By confronting candidates with dynamic assessments, many different abilities and personality traits can be measured, including: emotions, negative attributes that occur under pressure, how an individual processes and uses information, thinking style, interpersonal style, personal drive to cope with challenges – and many more.

Other types of gamified assessments developed by Arctic Shores include: Cosmic Cadet, Yellow Hook Reef and Pinnacle Valley.

One of the most commonly use by employers is an assessment called the Balloon game. It has been developed by Arctic Shores and Pymetrics.

This short movie gives a brief overview of what the Balloon gamified assessment measures.

You can practice the Balloon game-based assessment with us.

How to successfully pass gamified assessments like the ones developed by Arctic Shores?

Unfortunately, there is not much candidates can do to change their personal skills and competencies. There are thousands of data points being collected in the process of the assessment, so any intentional manipulation is very likely to just decrease your score and reduce your chances of getting a job.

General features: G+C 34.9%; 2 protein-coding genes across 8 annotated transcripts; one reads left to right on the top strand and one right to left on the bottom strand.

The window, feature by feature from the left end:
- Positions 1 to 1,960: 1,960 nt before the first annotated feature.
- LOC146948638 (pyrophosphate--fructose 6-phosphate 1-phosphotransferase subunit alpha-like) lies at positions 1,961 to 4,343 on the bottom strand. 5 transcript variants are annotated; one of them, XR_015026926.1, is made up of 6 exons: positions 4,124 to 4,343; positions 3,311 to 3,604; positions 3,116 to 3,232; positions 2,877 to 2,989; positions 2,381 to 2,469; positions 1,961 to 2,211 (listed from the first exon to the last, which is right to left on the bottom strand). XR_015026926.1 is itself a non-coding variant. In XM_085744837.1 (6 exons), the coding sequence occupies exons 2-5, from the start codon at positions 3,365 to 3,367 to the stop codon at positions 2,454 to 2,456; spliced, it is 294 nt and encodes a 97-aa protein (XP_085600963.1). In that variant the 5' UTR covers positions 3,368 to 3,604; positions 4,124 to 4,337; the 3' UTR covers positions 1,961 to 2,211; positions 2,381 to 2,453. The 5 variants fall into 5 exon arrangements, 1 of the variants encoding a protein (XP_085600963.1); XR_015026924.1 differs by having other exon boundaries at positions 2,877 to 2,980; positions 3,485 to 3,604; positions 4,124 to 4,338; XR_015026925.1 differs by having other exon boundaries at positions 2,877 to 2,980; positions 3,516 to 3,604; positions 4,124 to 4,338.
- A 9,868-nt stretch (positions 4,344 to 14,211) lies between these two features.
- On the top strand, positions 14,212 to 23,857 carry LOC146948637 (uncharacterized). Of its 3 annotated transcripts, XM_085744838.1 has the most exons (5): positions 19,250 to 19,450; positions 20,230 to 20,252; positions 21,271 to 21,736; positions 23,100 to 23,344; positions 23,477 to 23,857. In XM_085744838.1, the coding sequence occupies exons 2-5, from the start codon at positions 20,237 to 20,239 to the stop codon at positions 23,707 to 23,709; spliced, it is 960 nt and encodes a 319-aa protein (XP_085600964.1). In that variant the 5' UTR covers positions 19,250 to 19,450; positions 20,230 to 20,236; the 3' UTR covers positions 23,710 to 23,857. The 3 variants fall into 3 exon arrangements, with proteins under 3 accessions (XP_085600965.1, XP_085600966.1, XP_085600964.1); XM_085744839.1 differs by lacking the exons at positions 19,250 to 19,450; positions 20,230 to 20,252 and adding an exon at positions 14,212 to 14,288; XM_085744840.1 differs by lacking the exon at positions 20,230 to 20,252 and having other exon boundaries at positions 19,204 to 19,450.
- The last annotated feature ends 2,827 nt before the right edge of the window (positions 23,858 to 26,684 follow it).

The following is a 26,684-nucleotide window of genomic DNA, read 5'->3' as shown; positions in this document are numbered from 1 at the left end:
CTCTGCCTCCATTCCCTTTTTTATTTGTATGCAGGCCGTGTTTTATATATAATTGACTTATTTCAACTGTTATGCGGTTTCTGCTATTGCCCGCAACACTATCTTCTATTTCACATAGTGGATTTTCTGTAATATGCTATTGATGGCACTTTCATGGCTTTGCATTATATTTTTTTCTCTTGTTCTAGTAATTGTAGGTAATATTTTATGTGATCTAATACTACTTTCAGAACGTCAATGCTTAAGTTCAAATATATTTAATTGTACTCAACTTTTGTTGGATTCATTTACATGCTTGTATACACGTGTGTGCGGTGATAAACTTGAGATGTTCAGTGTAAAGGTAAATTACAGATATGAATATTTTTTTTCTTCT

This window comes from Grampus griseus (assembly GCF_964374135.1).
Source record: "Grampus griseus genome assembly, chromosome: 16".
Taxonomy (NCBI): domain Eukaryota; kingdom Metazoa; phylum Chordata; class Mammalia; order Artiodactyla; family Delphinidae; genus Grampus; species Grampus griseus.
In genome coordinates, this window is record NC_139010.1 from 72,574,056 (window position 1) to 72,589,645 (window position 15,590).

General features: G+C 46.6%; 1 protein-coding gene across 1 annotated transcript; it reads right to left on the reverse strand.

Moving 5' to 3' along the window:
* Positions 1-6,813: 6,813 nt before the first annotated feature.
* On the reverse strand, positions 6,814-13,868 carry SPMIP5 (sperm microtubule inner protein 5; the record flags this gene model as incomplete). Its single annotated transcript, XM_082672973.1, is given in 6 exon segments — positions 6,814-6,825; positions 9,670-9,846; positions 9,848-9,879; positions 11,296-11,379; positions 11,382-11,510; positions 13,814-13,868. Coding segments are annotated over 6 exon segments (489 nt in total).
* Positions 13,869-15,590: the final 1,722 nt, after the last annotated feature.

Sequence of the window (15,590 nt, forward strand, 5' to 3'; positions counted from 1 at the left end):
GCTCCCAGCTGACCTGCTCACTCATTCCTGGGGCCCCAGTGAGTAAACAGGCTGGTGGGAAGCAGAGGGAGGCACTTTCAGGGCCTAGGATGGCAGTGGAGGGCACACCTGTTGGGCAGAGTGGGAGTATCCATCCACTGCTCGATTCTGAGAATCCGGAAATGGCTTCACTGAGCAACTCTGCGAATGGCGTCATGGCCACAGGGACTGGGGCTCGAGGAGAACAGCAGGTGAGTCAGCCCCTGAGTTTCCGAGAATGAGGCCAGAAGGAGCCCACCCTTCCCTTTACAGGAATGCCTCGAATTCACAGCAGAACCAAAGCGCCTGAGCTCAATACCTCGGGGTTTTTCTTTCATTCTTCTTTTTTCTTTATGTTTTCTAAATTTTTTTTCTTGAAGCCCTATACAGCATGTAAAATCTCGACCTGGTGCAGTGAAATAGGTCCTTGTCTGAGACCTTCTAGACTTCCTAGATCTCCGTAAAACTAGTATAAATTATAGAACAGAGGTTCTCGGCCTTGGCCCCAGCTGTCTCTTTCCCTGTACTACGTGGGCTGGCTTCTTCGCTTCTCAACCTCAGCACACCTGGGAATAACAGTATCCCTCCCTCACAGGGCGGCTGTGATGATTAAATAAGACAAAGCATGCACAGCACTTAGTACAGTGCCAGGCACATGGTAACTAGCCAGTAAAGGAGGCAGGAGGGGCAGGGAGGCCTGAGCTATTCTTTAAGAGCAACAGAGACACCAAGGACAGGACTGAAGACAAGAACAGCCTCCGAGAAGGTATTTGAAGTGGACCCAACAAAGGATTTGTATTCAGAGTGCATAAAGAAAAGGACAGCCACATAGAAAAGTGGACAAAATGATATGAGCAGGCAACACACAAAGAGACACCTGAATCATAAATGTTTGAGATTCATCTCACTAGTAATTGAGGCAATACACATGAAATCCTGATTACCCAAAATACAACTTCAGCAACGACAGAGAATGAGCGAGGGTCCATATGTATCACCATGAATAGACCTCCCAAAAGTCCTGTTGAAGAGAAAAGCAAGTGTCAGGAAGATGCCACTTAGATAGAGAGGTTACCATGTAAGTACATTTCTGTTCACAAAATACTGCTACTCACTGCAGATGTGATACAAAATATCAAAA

There are however a few things you can do to make sure you perform up to your individual abilities:

1. Practise game-based assessments

Even though this may not be as easy as prep for numerical or logical tests, practice helps with dealing with the unknown and understanding basic principles of how gamified assessments work.

We offer practice games for assessment. The Balloon game is one of them. Check them out.

2. Find the right time and place to complete the assessment

Somewhere where you will not be disturbed, with a reliable internet connection. Make sure that when starting the assessments, you are not stressed or anxious.

3. Use laptop and Chrome browser unless instructed to use other devices

4. Try to avoid mobile devices unless it is advised due to a different nature of interactions

In some game assessments reaction time and interactions may be measured.

5. Keep in mind the kind of candidate the company is looking for

If you are applying for more competitive jobs, risk-taking and initiative are likely to be some of the top competencies sought after by your recruiters. Therefore, when taking gamified-assessments do not shy away from trying to get extra points, and do lean backwards if things do not go easy at first.

6. Do some background research to find out what type of game you could be playing once you receive an email from the company

By knowing the main scenario and demands of the game, you will feel more confident and familiar with the game, and thus better abled to focus on tasks.

7. ALWAYS spend sufficient time analysing instructions for the assessments

Even though it looks like a game, it is not a game – it is an assessment. You will not be able to repeat it, and you do not want to lower your chances by not having understood the instructions in depth.

How to ace game assessments by Arctic Shores, Pymetrics, HireVue & Assess Candidates